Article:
They are all amazing and even if you are not local to you, they make coming down this direction worthwhile for any time of the year or any occasion. Your wallet and palette won't be sorry.

Quinn's Quandries star rating; 

***** So tasty, I didn't want to leave.
**** I loved it and could see me as a regular feature.
*** I liked it, but there are a few things I would change.
** It was OK, but nothing to write home about.
* Did not like it and would actively avoid returning.

Read all about Gallery Crafts and The Brush and Spoon here; http://www.fionaturley.com/

* Please note that the for the purpose of this review, one lunch was complimentary, but I have aimed to give an honest and helpful review.

Tuesday, October 04, 2016

Rare majestic bird spotted in Kildorrery, Cork

Courtesy of Gerard Casey. 
Seeing a cool looking bird is unusual, but not all that noteworthy for many and most of us will look up and think 'wow, that bird looks amazing' and then go about our day. 

Luckily, Fr Gerard Casey is not one such individual and when an unusual bird was spotted, which could have been a common buzzard or a rare eagle, he was part of a group who acted immediately, much to the delight of birdwatchers and nature enthusiasts. 

The unusual bird was spotted in Meadestown, Kildorrery on August 14, 2016 and Dr Allen Mee the Project Manager for Eagles Trust Ireland provided the identification. 

The very pretty and striking look bird was in fact a white-tailed sea eagle - a 15-week-old chick no less and was one of only six born in the country this year. 

On his social media account, Fr Casey reported that the bird was 'disorganised and disorientated'. 

Locals were quick off the mark and immediately set up a group to protect the bird and keep it local, while attempts were made to rescue it. 

This was not, however, merely a group of local people pitching in to help a distressed bird, Dr Torceir Nygard, the world expert on the white-tailed eagle travelled from Norway to assist in the operation.  

Dr Nygard and Dr Mee kept a daily watch on the bird while attempting to re-capture him and a local feeding routine was established. Talk about a stellar local operation with volunteers pulling out all of the stops to treat the bird as professionally as possible. 

The efforts to bring in the best from the field didn't stop there - they sought advice from Canada.

"A truly international event was taking place secretly in Kildorrery, to protect the presence of the unique visitor," Fr Casey said.

Courtesy of Gerard Casey. 

Fr Casey was afforded the privilege of being asked to photograph the bird and he did this by gently driving a farmyard jeep and using a Nikon Coolpix P520 bridge camera (for the tech heads, it had a 42X wide optical 4.3-180mm fixed lens) and the stunning photos can be seen throughout this blog post.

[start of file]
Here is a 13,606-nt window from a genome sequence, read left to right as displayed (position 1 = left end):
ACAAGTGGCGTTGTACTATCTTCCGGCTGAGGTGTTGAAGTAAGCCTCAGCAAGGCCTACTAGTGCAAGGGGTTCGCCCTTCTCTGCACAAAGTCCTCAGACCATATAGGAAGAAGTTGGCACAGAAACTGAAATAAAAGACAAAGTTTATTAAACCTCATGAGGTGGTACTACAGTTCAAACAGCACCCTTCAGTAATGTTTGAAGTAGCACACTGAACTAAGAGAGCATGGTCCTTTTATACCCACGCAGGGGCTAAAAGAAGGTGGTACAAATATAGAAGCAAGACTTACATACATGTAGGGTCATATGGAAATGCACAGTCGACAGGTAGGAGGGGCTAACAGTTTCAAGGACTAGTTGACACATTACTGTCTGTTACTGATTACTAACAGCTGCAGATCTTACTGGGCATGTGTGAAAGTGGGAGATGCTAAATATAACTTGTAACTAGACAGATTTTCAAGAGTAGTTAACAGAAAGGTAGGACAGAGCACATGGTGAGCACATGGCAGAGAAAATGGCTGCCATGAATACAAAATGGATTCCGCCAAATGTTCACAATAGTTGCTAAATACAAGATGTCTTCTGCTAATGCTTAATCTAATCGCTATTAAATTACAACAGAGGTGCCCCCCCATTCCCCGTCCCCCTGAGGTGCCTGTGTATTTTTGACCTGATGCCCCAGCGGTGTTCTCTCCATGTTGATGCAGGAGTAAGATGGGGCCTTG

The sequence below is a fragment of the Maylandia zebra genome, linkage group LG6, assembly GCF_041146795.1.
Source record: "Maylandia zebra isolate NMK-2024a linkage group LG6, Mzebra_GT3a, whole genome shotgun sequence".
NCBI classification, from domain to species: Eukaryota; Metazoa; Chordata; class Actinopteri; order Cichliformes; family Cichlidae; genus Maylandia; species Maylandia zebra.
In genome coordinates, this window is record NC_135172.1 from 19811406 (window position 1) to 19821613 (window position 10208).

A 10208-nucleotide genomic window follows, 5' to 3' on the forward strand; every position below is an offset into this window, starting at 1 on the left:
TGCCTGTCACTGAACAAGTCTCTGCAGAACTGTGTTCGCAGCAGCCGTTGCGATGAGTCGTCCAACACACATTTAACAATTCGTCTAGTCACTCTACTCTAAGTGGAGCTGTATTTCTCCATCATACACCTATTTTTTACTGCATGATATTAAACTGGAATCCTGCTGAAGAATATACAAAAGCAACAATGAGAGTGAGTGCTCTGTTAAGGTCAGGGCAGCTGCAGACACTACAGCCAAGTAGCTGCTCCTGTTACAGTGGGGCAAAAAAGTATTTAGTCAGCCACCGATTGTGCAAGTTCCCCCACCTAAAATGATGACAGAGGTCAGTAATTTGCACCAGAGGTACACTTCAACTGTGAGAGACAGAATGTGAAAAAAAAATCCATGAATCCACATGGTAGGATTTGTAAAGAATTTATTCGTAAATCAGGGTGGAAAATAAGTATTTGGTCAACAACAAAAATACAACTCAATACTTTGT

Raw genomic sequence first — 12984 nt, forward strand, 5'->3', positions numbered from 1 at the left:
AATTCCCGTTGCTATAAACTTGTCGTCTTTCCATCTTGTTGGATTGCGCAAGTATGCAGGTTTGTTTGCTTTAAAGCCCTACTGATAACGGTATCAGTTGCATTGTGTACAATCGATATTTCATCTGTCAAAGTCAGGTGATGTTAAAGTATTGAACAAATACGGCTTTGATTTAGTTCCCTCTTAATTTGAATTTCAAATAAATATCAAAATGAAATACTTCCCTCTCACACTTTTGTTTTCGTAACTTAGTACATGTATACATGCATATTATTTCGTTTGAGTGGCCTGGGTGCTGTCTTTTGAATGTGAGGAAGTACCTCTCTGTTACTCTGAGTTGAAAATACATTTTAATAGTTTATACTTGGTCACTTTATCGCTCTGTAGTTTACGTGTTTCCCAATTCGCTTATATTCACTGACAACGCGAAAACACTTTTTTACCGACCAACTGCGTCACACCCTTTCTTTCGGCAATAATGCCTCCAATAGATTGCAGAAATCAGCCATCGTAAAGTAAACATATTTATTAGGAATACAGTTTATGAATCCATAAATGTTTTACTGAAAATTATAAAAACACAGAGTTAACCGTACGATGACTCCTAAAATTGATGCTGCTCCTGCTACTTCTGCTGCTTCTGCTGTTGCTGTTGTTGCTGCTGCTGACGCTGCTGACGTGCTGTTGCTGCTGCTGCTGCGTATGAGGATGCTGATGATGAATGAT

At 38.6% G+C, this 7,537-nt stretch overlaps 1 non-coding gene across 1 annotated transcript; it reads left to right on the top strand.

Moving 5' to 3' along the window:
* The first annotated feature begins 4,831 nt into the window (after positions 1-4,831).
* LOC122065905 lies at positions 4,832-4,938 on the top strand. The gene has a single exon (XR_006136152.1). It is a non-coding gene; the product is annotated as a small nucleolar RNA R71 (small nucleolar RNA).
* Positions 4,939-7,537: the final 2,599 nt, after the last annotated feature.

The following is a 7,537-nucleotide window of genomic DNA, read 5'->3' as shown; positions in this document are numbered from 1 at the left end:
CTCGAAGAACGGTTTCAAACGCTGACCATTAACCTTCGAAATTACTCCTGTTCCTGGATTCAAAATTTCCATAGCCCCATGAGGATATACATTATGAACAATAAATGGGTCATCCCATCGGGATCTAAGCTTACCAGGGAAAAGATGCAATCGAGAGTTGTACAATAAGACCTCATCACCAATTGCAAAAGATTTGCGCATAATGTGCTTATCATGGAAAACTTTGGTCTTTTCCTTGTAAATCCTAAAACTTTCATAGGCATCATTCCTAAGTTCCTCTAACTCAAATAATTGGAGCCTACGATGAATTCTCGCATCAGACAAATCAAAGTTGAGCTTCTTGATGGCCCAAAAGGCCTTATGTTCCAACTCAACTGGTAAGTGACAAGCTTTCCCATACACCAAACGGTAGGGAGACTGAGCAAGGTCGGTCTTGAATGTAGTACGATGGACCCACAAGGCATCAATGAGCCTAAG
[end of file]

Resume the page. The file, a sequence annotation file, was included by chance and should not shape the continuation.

The majestic bird was captured by Dr Mee and Dr Nygard, was tagged, fitted with a tracker and returned on the same day to Portumna.

Since then, the tracking device has tracked its flight South past Nenagh to Silvermines, back up to Lough Derg near Mountshannon, back to Portumna and then along the Shannon River, North of Banagher in Co Offaly.

Fr Casey thanked all who took part in what he described as a "wonderful saga", including Dr Allen Mee, John Reidy, Dick Lillis, Sean Reidy, David Lee and Dr Torcier Nygard.

On an aside, but related tangent, years ago a female hen harrier made its way into my parent's garden in Rockchapel, North Cork. 

Unlike others who may have just glanced at it and moved on, Da was quite taken with it and immediately fetched his binoculars and got out the bird book (yes, we had a bird book on the shelf to call upon in these very instances). 

The hen harrier hung about in our garden for about a day and a half and was not perturbed by the presence of my parents. She even perched on the top of the lawnmower while my Mam was collecting the grass, after cutting it. 

Da took a number of photographs of the bird and initially, they thought it was a kestrel, but the trusty bird book proved it to be a female hen harrier and with its full wing span, it looked pretty immense and spectacular. 

Speaking to my Mam about the bird's visit, she said that at first they simply thought they were blessed to have this bird in the garden. 

When the cat Sooty, who had just had kittens, was on high alert and perched herself at the vantage point on top of the shed roof to watch the bird, Ma and Da realised that the bird, which was a predator, was probably biding its time until it could get to the four-week-old kittens who were all tucked away in a box by the back door. 

Da was so taken with the bird that he created a stunning picture of the bird using the good old fashioned paint programme on the PC, so it was painstakingly created, literally pixel by pixel. I must check if we still have it at home. 


Courtesy of Gerard Casey.